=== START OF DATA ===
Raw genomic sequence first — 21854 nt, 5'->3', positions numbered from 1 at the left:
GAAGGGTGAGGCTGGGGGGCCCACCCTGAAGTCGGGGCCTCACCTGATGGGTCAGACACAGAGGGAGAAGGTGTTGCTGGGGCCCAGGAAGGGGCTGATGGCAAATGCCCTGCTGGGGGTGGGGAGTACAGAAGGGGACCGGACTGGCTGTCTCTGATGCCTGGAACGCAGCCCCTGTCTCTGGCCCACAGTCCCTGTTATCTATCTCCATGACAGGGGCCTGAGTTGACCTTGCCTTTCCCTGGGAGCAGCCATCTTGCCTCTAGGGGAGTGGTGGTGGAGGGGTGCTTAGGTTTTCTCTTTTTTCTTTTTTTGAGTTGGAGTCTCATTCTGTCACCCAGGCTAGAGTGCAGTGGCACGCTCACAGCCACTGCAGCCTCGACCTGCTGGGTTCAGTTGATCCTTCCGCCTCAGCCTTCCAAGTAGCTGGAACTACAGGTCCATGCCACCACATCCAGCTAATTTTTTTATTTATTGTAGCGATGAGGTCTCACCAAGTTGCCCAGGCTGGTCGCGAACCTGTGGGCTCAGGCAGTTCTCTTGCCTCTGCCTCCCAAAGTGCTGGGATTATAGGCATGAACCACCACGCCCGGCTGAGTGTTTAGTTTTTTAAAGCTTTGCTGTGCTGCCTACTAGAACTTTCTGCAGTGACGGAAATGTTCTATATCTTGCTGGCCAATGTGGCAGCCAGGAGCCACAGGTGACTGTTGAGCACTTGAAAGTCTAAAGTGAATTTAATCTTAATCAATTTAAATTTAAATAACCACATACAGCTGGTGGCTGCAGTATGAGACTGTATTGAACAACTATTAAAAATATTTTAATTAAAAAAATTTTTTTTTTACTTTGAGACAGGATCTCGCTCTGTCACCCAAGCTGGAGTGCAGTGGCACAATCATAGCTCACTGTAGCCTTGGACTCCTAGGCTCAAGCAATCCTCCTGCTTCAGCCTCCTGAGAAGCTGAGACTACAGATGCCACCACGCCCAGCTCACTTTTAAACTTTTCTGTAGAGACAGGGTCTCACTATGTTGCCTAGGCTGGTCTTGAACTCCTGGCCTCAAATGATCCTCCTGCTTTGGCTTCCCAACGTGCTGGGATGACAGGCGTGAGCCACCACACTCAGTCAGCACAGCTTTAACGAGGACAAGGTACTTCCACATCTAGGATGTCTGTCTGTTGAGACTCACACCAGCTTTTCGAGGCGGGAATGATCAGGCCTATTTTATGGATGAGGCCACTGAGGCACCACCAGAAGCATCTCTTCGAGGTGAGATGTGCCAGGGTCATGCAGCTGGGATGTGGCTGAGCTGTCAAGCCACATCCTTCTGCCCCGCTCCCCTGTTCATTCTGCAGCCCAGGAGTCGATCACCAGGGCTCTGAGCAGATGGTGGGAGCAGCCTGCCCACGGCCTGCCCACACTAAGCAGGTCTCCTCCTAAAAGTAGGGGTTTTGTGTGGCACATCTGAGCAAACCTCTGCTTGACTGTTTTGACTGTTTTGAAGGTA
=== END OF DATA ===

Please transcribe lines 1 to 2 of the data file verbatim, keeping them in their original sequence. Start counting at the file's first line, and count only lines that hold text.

Raw genomic sequence first — 21854 nt, 5'->3', positions numbered from 1 at the left:
GAAGGGTGAGGCTGGGGGGCCCACCCTGAAGTCGGGGCCTCACCTGATGGGTCAGACACAGAGGGAGAAGGTGTTGCTGGGGCCCAGGAAGGGGCTGATGGCAAATGCCCTGCTGGGGGTGGGGAGTACAGAAGGGGACCGGACTGGCTGTCTCTGATGCCTGGAACGCAGCCCCTGTCTCTGGCCCACAGTCCCTGTTATCTATCTCCATGACAGGGGCCTGAGTTGACCTTGCCTTTCCCTGGGAGCAGCCATCTTGCCTCTAGGGGAGTGGTGGTGGAGGGGTGCTTAGGTTTTCTCTTTTTTCTTTTTTTGAGTTGGAGTCTCATTCTGTCACCCAGGCTAGAGTGCAGTGGCACGCTCACAGCCACTGCAGCCTCGACCTGCTGGGTTCAGTTGATCCTTCCGCCTCAGCCTTCCAAGTAGCTGGAACTACAGGTCCATGCCACCACATCCAGCTAATTTTTTTATTTATTGTAGCGATGAGGTCTCACCAAGTTGCCCAGGCTGGTCGCGAACCTGTGGGCTCAGGCAGTTCTCTTGCCTCTGCCTCCCAAAGTGCTGGGATTATAGGCATGAACCACCACGCCCGGCTGAGTGTTTAGTTTTTTAAAGCTTTGCTGTGCTGCCTACTAGAACTTTCTGCAGTGACGGAAATGTTCTATATCTTGCTGGCCAATGTGGCAGCCAGGAGCCACAGGTGACTGTTGAGCACTTGAAAGTCTAAAGTGAATTTAATCTTAATCAATTTAAATTTAAATAACCACATACAGCTGGTGGCTGCAGTATGAGACTGTATTGAACAACTATTAAAAATATTTTAATTAAAAAAATTTTTTTTTTACTTTGAGACAGGATCTCGCTCTGTCACCCAAGCTGGAGTGCAGTGGCACAATCATAGCTCACTGTAGCCTTGGACTCCTAGGCTCAAGCAATCCTCCTGCTTCAGCCTCCTGAGAAGCTGAGACTACAGATGCCACCACGCCCAGCTCACTTTTAAACTTTTCTGTAGAGACAGGGTCTCACTATGTTGCCTAGGCTGGTCTTGAACTCCTGGCCTCAAATGATCCTCCTGCTTTGGCTTCCCAACGTGCTGGGATGACAGGCGTGAGCCACCACACTCAGTCAGCACAGCTTTAACGAGGACAAGGTACTTCCACATCTAGGATGTCTGTCTGTTGAGACTCACACCAGCTTTTCGAGGCGGGAATGATCAGGCCTATTTTATGGATGAGGCCACTGAGGCACCACCAGAAGCATCTCTTCGAGGTGAGATGTGCCAGGGTCATGCAGCTGGGATGTGGCTGAGCTGTCAAGCCACATCCTTCTGCCCCGCTCCCCTGTTCATTCTGCAGCCCAGGAGTCGATCACCAGGGCTCTGAGCAGATGGTGGGAGCAGCCTGCCCACGGCCTGCCCACACTAAGCAGGTCTCCTCCTAAAAGTAGGGGTTTTGTGTGGCACATCTGAGCAAACCTCTGCTTGACTGTTTTGACTGTTTTGAAGGTA